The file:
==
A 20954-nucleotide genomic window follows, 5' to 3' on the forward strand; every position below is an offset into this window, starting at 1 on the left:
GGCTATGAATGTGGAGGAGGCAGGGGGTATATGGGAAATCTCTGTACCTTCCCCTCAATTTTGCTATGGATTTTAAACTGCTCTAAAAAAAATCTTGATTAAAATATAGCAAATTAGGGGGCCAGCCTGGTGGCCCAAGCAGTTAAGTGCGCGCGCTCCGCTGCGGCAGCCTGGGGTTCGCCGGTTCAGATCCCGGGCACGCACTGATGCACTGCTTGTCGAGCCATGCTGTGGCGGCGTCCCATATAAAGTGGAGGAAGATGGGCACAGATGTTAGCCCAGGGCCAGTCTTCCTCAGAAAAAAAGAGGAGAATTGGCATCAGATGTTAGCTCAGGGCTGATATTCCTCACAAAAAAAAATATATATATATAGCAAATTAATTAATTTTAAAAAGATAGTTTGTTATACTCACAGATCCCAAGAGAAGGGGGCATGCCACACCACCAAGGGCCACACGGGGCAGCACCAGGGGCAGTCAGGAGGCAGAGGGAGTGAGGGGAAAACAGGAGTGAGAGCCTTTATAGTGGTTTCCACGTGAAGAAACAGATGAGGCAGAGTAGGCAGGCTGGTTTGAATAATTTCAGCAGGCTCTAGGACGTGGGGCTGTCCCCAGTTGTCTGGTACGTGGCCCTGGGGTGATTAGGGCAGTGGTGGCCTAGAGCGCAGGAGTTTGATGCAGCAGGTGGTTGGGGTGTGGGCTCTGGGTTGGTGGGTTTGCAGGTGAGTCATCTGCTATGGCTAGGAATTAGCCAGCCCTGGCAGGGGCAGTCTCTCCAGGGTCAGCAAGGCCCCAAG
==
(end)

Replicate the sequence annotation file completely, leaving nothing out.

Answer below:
A 20954-nucleotide genomic window follows, 5' to 3' on the forward strand; every position below is an offset into this window, starting at 1 on the left:
GGCTATGAATGTGGAGGAGGCAGGGGGTATATGGGAAATCTCTGTACCTTCCCCTCAATTTTGCTATGGATTTTAAACTGCTCTAAAAAAAATCTTGATTAAAATATAGCAAATTAGGGGGCCAGCCTGGTGGCCCAAGCAGTTAAGTGCGCGCGCTCCGCTGCGGCAGCCTGGGGTTCGCCGGTTCAGATCCCGGGCACGCACTGATGCACTGCTTGTCGAGCCATGCTGTGGCGGCGTCCCATATAAAGTGGAGGAAGATGGGCACAGATGTTAGCCCAGGGCCAGTCTTCCTCAGAAAAAAAGAGGAGAATTGGCATCAGATGTTAGCTCAGGGCTGATATTCCTCACAAAAAAAAATATATATATATAGCAAATTAATTAATTTTAAAAAGATAGTTTGTTATACTCACAGATCCCAAGAGAAGGGGGCATGCCACACCACCAAGGGCCACACGGGGCAGCACCAGGGGCAGTCAGGAGGCAGAGGGAGTGAGGGGAAAACAGGAGTGAGAGCCTTTATAGTGGTTTCCACGTGAAGAAACAGATGAGGCAGAGTAGGCAGGCTGGTTTGAATAATTTCAGCAGGCTCTAGGACGTGGGGCTGTCCCCAGTTGTCTGGTACGTGGCCCTGGGGTGATTAGGGCAGTGGTGGCCTAGAGCGCAGGAGTTTGATGCAGCAGGTGGTTGGGGTGTGGGCTCTGGGTTGGTGGGTTTGCAGGTGAGTCATCTGCTATGGCTAGGAATTAGCCAGCCCTGGCAGGGGCAGTCTCTCCAGGGTCAGCAAGGCCCCAAG